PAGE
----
Also: it features an early (1904!) example of literary Weird Gender Stuff, that’s not treated as icky or shameful or dysfunctional in-universe. The LGBTQ appeal of Oz didn’t start with Judy Garland (chill though she was). That bell had already been ringing for decades.

Book 2 is also the one that features a parody of suffragettes, and it doesn’t read as terribly affectionate to modern ears. The thing to keep in mind is that Baum was an active feminist. As in “secretary of his local Women’s Suffrage Club” feminist. As in “when Susan B. Anthony came to town, she crashed at his place” feminist.

So. Get your backstory down, get your worldbuilding foundations in order, then you can dive into the world of Dorothy Being Awesome and Ozma Being Elegant and general Dorothy And Ozma Being Best Girl Friends.



1. Nathan - May 20, 2016

Maybe the evil-making red shoes were like the ones in the Andersen fairy tale.

Erin Ptah - May 20, 2016

Maybe? They don’t seem to have anything other than the color in common, though. Evil!Dorothy’s ruby slippers put people under a hypnotic trance of vanity/greed for them. And there’s no dancing.

2. markrhunter - June 18, 2016

I’ve rarely been happy with the “older Dorothy” versions. I like my Dorothy to be eleven … okay, let me rephrase that. The tough, practical, farmgirl little Dorothy is great, but the older ones always seem to be harsh, overly violent, or badly damaged.

Erin Ptah - June 18, 2016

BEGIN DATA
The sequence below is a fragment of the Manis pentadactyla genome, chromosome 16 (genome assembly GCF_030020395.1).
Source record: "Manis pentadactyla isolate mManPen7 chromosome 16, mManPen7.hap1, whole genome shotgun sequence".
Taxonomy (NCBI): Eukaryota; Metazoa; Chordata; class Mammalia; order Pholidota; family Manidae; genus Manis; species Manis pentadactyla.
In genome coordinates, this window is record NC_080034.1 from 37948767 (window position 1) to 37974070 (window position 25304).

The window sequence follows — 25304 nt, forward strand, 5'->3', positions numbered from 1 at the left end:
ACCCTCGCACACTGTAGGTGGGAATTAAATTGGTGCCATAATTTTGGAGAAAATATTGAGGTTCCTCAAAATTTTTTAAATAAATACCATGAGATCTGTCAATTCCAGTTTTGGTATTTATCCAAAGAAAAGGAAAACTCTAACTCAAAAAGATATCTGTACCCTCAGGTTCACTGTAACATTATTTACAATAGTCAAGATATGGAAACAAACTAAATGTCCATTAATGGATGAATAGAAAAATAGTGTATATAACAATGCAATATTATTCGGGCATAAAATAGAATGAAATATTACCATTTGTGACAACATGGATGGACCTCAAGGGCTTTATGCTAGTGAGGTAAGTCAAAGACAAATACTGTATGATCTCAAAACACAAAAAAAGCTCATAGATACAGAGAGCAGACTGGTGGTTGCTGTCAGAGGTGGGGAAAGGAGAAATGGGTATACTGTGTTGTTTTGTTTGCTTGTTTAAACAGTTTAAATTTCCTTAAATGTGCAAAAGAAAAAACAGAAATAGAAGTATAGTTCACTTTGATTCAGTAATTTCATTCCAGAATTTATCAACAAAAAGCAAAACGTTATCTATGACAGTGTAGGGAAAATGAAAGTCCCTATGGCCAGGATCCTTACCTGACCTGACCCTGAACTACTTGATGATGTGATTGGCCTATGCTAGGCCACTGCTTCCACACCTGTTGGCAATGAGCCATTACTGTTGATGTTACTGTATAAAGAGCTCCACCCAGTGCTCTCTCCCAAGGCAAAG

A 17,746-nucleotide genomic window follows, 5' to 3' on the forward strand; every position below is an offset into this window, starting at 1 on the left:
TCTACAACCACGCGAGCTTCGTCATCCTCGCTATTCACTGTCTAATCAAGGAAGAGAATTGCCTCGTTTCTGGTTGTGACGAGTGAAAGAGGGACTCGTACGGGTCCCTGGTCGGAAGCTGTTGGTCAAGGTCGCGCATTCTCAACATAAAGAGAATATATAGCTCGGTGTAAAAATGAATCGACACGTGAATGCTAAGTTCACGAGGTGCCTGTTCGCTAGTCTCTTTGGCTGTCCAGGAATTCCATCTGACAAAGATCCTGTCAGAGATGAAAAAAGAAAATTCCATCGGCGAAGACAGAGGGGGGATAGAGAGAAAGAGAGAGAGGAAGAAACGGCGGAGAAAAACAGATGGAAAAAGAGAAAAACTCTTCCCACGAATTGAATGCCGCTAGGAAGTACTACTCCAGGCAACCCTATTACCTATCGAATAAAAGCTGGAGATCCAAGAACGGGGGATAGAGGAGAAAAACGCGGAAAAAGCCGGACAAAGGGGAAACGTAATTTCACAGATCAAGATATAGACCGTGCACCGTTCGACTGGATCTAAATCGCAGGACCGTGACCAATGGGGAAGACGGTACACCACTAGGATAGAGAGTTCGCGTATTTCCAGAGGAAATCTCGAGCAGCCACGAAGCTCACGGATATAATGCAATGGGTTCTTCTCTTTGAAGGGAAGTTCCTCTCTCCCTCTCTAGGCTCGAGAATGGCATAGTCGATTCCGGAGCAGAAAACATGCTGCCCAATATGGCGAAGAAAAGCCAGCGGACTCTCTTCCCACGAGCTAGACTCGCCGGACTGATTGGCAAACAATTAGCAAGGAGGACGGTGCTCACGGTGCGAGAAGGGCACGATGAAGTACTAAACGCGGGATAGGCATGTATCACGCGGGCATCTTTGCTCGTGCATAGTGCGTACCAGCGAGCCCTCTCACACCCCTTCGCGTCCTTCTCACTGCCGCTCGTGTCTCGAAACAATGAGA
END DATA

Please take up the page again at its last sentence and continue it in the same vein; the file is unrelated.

I’d bet there’s a lot of overlap between “let’s make Dorothy an adult” and “let’s write a grimdark-and-edgy dystopian version of Oz.”

You’d probably have better luck if you focused on works that age up Dorothy for shipping purposes…I’ve got a couple of stories with young-adult Dorothy, and it’s mostly for the sake of writing stuff with the flavor of classic Oz plus non-subtexty romance.

markrhunter - June 18, 2016

Yes, that’s it–and I’m not into grimdark or dystopian, although you wouldn’t know it from some of the stuff my wife gets me hooked on. I *do* like the young adult Dorothy tales, including your stories, but to me Dorothy will always look as Neil drew her.

I’ve told people before that the Oz book I’ve had on the back burner would examine what it’s like for a woman who’s over a century old but looks 11 But I tend to write light and (hopefully) funny, so it would be different from what others would do with the concept.